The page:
For more than a thousand years, people, ideas, and commodities have moved along an evolving cultural and commercial contact zone linking Stone Town (Zanzibar) and Muscat (Oman) to a wider Indian Ocean World. People have found work, community, status, and refuge. While African, Arab, Persian, Indian, and Chinese peoples have played particularly prominent roles in the history of the western Indian Ocean for nearly two thousand years, European aggression provided the impulse for Africans in the vicinity of Zanzibar to invite Omani Arabs to establish a form relationship, culminating in the incorporation of an East African community into an Omani Arab imperial stronghold. This OCS program explores the varied and complex historical interactions among Africans and Arabs moving between Zanzibar and Oman in the past and present. It highlights the role that these peoples have played in the development of a distinctive set of trading and familial networks, maritime and musical cultures, laboring and ruling classes, and migration patterns.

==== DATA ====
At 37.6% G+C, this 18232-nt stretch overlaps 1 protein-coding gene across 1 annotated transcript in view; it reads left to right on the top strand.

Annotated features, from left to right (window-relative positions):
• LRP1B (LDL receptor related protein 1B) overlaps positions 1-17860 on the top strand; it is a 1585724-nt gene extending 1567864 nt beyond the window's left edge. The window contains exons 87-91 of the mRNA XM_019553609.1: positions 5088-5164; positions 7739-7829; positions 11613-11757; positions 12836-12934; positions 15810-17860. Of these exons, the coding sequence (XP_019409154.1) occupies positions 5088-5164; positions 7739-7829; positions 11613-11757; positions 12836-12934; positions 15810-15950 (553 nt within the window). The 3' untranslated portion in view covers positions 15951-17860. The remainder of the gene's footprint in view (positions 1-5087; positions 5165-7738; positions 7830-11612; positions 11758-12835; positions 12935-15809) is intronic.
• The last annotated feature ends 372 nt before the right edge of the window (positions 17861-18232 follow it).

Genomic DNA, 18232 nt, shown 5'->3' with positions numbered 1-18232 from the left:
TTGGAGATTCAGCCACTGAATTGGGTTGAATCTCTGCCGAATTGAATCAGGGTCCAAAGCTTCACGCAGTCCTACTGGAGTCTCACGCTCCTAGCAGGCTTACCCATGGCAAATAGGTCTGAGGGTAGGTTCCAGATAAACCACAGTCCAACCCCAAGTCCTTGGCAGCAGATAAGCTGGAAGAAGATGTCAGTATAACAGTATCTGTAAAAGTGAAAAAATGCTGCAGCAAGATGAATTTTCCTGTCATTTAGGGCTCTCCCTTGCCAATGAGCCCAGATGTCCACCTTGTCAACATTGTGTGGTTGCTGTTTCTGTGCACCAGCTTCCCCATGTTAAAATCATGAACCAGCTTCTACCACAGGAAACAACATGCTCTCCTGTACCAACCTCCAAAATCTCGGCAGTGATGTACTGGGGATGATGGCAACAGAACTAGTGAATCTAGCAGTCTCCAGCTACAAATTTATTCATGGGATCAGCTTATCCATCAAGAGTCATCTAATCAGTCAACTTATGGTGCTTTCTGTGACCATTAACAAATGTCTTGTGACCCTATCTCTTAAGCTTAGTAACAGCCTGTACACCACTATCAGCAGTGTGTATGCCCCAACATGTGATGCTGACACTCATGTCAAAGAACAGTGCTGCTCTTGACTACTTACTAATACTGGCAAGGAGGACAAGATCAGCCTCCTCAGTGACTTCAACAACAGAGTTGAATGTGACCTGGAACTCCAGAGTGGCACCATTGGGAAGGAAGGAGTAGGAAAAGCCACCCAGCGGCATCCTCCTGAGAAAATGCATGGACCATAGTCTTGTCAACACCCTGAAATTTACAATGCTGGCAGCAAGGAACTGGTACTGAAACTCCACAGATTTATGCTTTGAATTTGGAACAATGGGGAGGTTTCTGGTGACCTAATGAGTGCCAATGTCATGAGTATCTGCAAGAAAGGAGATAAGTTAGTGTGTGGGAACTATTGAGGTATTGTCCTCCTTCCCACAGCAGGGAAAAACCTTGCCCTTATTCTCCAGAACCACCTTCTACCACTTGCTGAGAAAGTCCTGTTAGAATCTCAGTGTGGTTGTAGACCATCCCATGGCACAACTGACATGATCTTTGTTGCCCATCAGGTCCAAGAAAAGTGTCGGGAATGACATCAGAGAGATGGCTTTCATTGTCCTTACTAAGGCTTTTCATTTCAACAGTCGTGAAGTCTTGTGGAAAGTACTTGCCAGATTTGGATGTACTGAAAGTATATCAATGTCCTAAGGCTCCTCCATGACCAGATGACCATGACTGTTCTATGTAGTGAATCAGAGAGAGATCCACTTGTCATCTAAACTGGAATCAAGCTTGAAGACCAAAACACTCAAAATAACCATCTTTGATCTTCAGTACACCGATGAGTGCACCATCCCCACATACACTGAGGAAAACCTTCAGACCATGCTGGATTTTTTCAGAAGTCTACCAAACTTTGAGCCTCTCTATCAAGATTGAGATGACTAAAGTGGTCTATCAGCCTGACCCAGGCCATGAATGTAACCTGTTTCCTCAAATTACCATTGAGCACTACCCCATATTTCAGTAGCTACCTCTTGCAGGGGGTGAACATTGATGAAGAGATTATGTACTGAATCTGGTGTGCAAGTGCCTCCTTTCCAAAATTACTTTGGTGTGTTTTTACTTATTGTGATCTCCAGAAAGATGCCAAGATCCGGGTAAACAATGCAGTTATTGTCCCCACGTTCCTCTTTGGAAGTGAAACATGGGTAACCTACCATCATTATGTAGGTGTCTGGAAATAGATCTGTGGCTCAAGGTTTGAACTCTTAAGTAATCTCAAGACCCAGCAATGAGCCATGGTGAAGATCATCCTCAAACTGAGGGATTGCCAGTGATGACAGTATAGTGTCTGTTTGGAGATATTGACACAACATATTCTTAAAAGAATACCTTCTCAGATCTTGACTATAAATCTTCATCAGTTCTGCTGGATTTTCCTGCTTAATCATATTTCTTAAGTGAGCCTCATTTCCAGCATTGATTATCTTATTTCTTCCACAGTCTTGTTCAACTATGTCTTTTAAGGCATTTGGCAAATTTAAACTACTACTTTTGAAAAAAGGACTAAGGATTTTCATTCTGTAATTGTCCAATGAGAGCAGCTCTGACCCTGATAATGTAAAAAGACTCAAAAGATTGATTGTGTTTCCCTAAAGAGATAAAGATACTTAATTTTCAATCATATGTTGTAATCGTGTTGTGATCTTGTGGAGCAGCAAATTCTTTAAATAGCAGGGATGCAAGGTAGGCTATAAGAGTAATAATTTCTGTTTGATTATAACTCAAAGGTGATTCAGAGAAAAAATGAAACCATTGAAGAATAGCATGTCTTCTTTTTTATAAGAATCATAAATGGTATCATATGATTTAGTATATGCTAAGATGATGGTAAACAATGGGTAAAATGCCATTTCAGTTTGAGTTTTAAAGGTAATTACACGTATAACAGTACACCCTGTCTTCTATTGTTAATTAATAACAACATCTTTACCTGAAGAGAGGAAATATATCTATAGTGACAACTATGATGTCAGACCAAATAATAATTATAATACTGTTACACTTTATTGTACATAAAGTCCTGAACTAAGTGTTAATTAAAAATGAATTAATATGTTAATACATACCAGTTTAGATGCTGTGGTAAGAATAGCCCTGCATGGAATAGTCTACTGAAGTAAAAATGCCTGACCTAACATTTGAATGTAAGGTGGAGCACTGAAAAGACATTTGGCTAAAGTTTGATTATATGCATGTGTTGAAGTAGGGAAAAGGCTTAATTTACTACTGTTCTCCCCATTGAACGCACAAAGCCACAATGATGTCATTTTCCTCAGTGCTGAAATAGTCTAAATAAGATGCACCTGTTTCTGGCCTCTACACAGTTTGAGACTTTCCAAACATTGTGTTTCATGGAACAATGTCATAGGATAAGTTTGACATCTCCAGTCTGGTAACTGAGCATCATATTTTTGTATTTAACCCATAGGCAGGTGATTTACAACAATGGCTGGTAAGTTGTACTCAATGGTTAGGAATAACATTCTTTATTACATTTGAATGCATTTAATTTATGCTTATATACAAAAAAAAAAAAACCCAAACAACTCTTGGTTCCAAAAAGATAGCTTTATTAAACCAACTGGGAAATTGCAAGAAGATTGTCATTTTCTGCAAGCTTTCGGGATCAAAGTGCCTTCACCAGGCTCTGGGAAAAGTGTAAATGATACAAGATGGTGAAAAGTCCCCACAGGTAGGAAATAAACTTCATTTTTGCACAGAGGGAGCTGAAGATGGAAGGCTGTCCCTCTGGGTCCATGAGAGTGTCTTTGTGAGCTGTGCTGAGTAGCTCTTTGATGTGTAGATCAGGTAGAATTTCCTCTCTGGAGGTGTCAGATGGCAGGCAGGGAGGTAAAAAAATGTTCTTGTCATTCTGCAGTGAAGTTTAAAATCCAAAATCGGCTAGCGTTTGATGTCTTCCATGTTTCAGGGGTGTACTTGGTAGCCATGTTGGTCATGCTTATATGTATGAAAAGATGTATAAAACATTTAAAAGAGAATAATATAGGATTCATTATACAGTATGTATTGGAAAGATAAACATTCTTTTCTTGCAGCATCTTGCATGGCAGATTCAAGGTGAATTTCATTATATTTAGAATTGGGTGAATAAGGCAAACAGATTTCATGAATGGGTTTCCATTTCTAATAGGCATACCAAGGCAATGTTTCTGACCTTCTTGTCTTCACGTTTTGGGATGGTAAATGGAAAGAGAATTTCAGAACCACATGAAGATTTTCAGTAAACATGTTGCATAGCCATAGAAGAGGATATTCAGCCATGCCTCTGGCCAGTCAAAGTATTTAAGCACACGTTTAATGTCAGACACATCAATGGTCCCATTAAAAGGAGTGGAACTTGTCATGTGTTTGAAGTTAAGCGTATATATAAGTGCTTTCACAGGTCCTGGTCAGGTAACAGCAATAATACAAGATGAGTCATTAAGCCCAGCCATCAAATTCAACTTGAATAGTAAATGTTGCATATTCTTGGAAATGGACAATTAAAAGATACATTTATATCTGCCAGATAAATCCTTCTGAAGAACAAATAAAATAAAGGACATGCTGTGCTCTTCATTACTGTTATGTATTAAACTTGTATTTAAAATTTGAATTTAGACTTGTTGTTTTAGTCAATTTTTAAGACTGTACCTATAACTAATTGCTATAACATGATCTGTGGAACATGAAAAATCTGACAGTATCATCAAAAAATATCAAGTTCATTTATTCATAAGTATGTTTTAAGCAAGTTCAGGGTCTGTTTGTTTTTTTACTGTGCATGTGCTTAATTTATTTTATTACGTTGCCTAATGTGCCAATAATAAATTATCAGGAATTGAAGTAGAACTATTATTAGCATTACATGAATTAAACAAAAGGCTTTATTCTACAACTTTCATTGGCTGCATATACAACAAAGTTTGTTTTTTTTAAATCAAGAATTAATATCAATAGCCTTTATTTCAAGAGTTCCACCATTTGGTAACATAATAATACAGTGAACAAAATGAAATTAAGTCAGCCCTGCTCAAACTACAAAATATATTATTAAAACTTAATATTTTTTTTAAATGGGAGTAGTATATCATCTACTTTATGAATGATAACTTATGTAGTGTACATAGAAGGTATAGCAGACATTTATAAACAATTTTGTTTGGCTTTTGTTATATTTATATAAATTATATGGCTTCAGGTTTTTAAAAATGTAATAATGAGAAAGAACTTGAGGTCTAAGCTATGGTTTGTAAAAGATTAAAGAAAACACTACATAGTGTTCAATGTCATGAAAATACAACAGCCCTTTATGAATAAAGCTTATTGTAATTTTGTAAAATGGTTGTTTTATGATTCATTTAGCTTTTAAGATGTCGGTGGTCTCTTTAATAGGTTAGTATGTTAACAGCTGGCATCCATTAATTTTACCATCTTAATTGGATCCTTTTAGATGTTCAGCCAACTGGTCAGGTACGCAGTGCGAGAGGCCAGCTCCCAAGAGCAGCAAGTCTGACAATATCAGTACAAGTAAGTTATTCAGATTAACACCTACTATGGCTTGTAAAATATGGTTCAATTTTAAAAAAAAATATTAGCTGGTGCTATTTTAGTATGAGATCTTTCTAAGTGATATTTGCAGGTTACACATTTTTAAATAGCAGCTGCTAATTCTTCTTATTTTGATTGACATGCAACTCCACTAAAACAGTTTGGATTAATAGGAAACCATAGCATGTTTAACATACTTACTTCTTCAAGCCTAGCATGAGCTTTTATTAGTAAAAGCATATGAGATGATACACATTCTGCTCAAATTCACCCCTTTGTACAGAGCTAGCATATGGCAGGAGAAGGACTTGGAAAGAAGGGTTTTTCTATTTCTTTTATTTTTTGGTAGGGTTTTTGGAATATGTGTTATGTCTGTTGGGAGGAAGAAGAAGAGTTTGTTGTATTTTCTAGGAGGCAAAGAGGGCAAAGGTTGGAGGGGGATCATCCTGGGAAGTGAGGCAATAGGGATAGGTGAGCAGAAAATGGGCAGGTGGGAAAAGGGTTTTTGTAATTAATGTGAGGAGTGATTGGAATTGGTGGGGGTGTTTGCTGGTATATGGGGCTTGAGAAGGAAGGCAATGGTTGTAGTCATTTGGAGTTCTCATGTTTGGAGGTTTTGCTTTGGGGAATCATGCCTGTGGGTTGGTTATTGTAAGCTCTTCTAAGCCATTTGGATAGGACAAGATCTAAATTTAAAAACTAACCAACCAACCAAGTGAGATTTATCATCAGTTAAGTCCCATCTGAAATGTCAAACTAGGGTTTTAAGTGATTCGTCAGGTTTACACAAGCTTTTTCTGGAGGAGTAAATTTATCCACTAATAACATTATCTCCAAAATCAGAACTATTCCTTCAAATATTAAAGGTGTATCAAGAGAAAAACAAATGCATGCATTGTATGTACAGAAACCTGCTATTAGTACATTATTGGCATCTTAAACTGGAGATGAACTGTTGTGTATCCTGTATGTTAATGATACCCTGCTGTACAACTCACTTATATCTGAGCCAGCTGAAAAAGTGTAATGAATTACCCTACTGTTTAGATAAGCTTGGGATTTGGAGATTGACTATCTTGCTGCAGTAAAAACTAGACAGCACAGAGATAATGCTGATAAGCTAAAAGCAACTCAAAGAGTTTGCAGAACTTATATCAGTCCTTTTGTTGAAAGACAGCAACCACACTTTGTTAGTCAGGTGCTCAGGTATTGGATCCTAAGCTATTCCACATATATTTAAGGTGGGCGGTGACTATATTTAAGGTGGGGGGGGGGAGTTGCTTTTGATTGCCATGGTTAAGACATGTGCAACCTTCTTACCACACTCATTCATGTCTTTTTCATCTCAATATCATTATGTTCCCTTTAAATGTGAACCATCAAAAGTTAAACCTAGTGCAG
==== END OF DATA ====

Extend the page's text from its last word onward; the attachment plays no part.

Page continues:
Through exploration of the content and design of archeological, museum, and other heritage sites and dialogue with scholars, artists, heritage practitioners, merchants, and pearl divers along the East African and Arabian coasts, this program offers deep and profound engagement with the past and present. Engage in comparative ethnographic study and writing. Participate in the performance of culture and practice of heritage. Question the ways that knowledge has and continues to be cultivated, disseminated, and internalized. The program offers a unique opportunity to study the ancient and living legacies of cultural and commercial contact between Africa and Arabia.